We pedaled onward through farm fields in the interior of the island, and the guide became a bit nervous when we needed to cross the highway but there were no casualties, and we continued, skirting a bit of forest until we reached the coastal village of Hasle. We'd been promised a herring in Hasle, which rather terrified the spouse, no fan of herring. While the herring went along with the bike rental, if we were willing to pay an extra Euro, there was the promise of locally-brewed beer.

Herring, however, was very important to Bornholm, the guide told us, and so Hasle had an old smokehouse that had been converted into a museum, alongside a smokehouse that smoked its herring by the old method. The spouse got increasingly nervous listening to all the talk of herring, especially when the local delicacy (smoked herring with a raw egg yolk) was described.

The spouse's German mother has always preached that fish is an abomination. I don't know whether or not she's ever actually eaten it, but it was never served when the spouse was growing up, so he is of the firm belief he doesn't like fish. This is a shame because I'm of the belief that fish is good for you--rather like Brussels sprouts--so I serve it at least once a week. He is further of the belief that herring is horrifying though I gather that this has more to do with the fact that his grandmother ate large quantities of the jarred stuff in sour cream (or maybe it was pickled?).

So I promised him I'd give him a Euro for good beer, but he had to eat some herring. He never has much room to maneuver on this sort of thing because I've eaten some fairly...er...adventurous things in my life and he feels the need to keep up.


















Bike park
Hasle, Bornholm, June 2006


So we wandered through the smokehouse, which was dim and low-ceilinged and predictably smelled like smoke, and then we wandered over to the business end of things where we received our smoked herring and purchased our beer. The herring was served with brown bread and butter, along with a sprinkling of coarse salt on the tail, sans egg yolk, fortunately. It was delicious, the flesh both sweet and smoky, and so fresh. The spouse tried his reluctantly, but actually found he rather liked it. The local beer was amazing and I was so pleased I'd chosen it over Carlsberg. Usually, I don't care for fruity or floral beers, but this tasted more like a field of flowers--light and sunshiney--rather than the sort of heavy, perfumey microbrews that have become so common in the U.S. Then again, everything tastes better when you've been out bicycling through open fields on a remote and lovely island far from everything you've ever known and the world is imbued with the magic and novelty of something completely different.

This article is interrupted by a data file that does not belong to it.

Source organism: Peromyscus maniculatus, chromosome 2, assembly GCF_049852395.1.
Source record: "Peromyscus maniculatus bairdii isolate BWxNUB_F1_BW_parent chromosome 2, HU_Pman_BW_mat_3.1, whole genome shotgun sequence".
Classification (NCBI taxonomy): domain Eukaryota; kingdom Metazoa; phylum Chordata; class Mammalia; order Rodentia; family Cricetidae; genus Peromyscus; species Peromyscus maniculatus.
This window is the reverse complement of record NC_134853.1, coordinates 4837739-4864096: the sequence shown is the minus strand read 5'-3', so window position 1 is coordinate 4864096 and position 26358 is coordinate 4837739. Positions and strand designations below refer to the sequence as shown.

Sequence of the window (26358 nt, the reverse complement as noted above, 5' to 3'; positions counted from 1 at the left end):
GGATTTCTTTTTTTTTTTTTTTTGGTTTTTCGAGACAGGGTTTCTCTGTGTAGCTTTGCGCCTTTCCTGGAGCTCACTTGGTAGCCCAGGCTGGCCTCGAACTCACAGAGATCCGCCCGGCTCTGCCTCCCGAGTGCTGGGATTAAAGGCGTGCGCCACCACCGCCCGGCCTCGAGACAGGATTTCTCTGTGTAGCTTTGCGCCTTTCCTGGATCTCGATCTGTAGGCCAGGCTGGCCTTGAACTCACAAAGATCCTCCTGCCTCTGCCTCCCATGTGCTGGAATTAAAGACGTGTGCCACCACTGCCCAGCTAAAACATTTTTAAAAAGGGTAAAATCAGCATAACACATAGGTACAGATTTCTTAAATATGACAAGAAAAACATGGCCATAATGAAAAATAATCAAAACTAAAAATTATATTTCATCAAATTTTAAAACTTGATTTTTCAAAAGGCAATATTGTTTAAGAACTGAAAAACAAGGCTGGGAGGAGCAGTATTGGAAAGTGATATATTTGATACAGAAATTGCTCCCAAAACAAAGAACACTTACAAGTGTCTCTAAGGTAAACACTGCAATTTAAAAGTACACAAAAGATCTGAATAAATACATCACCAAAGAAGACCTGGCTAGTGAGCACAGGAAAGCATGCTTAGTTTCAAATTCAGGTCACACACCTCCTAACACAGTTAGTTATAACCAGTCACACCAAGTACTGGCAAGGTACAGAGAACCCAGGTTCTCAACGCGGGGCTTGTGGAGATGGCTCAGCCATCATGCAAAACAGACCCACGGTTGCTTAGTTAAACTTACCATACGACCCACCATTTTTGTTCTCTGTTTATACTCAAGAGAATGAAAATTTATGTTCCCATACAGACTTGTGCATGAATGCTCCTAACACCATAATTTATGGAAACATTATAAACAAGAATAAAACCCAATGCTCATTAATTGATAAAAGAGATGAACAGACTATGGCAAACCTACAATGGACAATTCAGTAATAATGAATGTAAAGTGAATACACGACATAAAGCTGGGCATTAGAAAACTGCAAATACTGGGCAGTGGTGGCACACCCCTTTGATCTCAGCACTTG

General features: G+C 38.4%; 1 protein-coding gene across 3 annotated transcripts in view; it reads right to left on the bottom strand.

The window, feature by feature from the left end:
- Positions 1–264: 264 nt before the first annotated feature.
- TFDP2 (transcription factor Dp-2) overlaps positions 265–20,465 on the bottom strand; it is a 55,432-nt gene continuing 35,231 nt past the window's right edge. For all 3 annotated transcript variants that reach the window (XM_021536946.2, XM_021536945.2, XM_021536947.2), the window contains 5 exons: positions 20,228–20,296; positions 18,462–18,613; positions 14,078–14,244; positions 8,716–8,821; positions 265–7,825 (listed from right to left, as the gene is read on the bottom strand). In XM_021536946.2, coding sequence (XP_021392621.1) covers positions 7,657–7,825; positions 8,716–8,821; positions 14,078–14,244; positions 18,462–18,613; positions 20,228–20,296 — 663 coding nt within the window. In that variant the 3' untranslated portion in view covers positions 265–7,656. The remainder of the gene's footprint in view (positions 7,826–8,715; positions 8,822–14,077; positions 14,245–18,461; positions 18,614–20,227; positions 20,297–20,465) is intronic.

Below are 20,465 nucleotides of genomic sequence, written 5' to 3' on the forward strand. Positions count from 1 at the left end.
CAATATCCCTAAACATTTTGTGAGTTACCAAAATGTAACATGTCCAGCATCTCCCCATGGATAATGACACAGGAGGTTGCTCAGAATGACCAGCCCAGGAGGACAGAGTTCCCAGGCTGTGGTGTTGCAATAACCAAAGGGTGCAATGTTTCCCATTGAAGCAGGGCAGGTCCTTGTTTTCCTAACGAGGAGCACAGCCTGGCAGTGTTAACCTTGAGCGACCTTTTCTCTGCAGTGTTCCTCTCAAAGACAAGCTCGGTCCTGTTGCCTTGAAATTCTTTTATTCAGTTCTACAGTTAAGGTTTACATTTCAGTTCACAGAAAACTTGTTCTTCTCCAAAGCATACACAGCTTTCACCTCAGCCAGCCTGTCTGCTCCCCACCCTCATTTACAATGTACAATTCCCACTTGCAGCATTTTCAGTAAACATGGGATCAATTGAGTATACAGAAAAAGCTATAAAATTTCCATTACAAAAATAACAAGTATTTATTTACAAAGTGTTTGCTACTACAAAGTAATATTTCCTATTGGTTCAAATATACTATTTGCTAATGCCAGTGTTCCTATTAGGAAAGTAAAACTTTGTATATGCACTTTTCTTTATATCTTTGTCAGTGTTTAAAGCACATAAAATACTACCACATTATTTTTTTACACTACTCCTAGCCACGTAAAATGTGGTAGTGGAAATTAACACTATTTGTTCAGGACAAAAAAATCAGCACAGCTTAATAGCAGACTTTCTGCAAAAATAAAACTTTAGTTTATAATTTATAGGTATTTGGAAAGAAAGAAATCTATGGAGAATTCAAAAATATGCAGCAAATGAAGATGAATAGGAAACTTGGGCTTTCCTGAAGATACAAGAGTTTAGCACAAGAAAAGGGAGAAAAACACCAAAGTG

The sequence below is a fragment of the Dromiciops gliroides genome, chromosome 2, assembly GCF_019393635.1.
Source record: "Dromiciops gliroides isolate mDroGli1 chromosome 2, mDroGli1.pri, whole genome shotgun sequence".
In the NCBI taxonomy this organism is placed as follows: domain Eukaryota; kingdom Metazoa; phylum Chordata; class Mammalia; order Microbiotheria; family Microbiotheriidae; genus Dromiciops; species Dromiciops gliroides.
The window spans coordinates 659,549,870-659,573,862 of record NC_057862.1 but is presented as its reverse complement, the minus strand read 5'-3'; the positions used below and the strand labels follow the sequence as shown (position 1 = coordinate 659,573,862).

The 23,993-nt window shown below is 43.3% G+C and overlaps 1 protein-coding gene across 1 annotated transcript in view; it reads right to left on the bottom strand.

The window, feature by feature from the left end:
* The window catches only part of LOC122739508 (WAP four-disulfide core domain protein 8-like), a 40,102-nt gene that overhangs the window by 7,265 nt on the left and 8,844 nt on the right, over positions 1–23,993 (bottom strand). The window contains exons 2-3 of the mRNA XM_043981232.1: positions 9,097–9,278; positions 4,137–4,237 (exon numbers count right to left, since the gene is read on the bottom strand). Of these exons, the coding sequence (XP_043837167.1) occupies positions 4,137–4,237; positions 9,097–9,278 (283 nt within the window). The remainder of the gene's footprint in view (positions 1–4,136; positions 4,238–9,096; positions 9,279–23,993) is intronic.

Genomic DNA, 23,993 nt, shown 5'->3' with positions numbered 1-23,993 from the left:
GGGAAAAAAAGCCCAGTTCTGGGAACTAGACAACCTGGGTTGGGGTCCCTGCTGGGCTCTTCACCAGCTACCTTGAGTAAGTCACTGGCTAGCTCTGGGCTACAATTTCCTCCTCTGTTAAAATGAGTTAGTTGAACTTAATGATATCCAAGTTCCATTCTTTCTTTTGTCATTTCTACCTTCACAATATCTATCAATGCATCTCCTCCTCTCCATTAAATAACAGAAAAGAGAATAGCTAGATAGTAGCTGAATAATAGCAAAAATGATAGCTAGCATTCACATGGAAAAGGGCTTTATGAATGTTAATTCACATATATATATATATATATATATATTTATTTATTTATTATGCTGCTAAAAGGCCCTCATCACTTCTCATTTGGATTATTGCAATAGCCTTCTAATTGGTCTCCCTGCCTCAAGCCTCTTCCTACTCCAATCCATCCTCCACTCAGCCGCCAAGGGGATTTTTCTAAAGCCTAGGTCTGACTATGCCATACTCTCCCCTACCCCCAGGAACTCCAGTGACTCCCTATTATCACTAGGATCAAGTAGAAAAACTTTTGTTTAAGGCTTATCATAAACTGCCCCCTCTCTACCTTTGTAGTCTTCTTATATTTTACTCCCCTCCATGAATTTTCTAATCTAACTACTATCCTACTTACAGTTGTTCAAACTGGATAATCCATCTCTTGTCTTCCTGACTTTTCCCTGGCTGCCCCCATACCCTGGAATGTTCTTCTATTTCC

Even herring.

Before long it was time to pack up and head back out, and for a little we traveled along some of the beaches and just generally admired the coastline. But the clouds were starting to gather and the wind was picking up. The guide gave us a choice: go back the way we came, or ride the trail through the forest. We unanimously chose the forest.

With the increasing overcast, the forest was greenly dim, with canopy above and ferny understory along the path. We pedaled along at a pretty good clip, occasionally meeting another group coming the opposite direction. Everyone was all smiles.

Then came a tremendous flash, followed by the roar of thunder directly overhead, and the skies opened. It was no mere summer rainstorm, it was a torrential downpour, something more suited to the rainforest than a small island in the Baltic. The thunder crashed above us once more and I heard the raised voices of the rest of the party. But there was no alarm, only hysterical laughter. It was raining so hard that water was sheeting off our bodies as we rode through the trees and when the next peal of thunder came, it was answered with a wild cheer.

The cell was clearly right on top of us, but there was nothing for it but to keep moving. There was no place to shelter, so we tore along the path, cheerfully resigned to whatever was in store for us. The guide would periodically look back to make sure everyone was keeping up, and he just shook his head at our howls of laughter. Eventually, we made it back to the bike shop, and the rain had abated somewhat, though it still pelted down. The proprietors welcomed us with applause, as we stood there helplessly dripping all over. As we left, I handed our guide the sodden bills I'd reserved for his tip, apologizing for the state they were in, and he just grinned, looking at the helmet still perched heroically on my drenched head.

"None of us will forget this day," he laughed.

Nor have I.

And someday, maybe next year (though what I really want to do next year is hike through Britain), I will take a week and bike the entire island at my leisure, eating herring when the mood strikes.

Go listen to some music: "Tuesday Afternoon" from the album Days of Future Passed by The Moody Blues. By a really funny coincidence, a woman who shared this particular adventure with us happened to show up on the crazy Iceland kayaking trip, too. What are the odds?